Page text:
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A Los Angeles Times’ website has been silently mining crypto-coins using visitors’ web browsers and PCs for several days – after hackers snuck mining code onto its webpages.
The newspaper’s IT staffers left at least one of the publication’s Amazon Web Services S3 cloud storage buckets wide open to anyone on the internet to freely change, update, and tamper.
People visiting this site will inadvertently start crafting alt-coins for whoever injected the code, unless they have antivirus or ad-blockers installed that prevent such scripts from loading. This particular coin-crafting script has remained hidden on the website since February 9.
For now it’s probably a good idea to avoid that website and other LA Times online properties until the bucket is protected – software more malicious than a miner could be uploaded and injected, such as password sniffers and drive-by malware installers.
The scumbags who implanted the hidden crypto-miner were not the only ones to find the newspaper’s world-writable S3 bucket. Others left a warning note, with the filename BugDisclosure.txt, in the vulnerable cloud storage urging technicians to secure the account:
Hello, This is a friendly warning that your Amazon AWS S3 bucket settings are wrong. Anyone can write to this bucket. Please fix this before a bad guy finds it.
The bucket is used to host graphics and other material for the daily paper’s website. It appears an administrator has not only left read permissions open on the silo, but also enabled global write permissions, meaning anyone so inclined would be able waltz right in and inject code and other files into the paper’s websites.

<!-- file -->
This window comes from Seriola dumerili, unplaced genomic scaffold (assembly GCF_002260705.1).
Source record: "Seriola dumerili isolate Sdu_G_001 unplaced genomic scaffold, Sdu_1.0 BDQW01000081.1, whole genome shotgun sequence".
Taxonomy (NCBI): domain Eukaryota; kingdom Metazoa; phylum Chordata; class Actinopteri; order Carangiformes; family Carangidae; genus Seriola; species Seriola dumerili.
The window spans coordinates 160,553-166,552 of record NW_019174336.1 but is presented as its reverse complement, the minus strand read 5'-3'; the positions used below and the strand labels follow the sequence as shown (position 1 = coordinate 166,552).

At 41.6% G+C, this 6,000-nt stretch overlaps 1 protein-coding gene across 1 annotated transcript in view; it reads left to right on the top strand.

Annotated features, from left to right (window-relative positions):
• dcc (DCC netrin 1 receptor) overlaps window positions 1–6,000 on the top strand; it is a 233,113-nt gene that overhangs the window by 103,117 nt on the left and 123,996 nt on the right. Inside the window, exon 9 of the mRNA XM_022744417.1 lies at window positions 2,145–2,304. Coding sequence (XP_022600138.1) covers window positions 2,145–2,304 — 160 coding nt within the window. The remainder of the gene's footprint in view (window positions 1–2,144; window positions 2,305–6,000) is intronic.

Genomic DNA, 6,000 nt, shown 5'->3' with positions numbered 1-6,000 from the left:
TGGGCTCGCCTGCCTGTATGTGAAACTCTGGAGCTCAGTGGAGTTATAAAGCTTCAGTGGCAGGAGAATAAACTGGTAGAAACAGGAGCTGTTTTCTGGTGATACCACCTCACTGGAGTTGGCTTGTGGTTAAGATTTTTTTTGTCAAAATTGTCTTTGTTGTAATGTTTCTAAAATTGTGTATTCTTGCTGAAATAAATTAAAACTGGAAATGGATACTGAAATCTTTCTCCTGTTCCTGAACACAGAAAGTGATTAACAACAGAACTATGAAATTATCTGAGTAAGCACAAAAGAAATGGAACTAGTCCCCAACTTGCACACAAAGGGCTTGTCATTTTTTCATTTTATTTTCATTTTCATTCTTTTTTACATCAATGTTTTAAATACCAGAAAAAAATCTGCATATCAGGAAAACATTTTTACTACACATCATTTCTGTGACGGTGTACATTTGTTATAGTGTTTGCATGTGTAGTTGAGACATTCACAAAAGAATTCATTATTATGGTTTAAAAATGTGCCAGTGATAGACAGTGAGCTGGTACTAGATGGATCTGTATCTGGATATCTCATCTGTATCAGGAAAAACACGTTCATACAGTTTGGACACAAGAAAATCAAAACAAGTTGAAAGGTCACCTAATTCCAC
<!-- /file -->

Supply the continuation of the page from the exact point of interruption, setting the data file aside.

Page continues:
Off script … The injected evil code found on an LA Times website
We have asked the LA Times for comment. A spokesperson was not immediately available. Infosec researcher Troy Mursch, who has been tracking these kinds of crypto-jacking attacks, also reached out earlier today to the Times, and said he had no response. We also reported the mining activity to CoinHive.
This is not the first case of a biz being exposed by an incorrectly configured S3 storage bin. Security researchers have created a cottage industry out of combing the internet for AWS buckets that have been improperly configured, resulting in the accidental exposure of millions of records and pieces of personal information.
Only this week were experts warning that it’s not just world readable silos people need to be worried about – world writeable ones allow miscreants to inject malware into websites, encrypt documents and hold them to ransom, and so on.
Hundreds of warning notes, alerting IT admins to insecure world-writable buckets, have recently appeared in S3 silos, courtesy of gray-hat hackers.
The problem isn’t just publicly readable S3 buckets, there’s also this. It’s a bag of fireworks waiting to go off (see also what happened to open MongoDB instances).
— Kevin Beaumont (@GossiTheDog) February 20, 2018
Needless to say, if you administer one or more S3 storage buckets, now would be a good time to make sure your access controls (both read and write) are properly configured to keep unauthorized netizens out. Amazon has tools available to prevent this kind of cockup. S3 silos are, by default, not accessible to the public internet. ®
Updated to add at 00:56 UTC
The CoinHive code has been stripped from the LA Times’ website.
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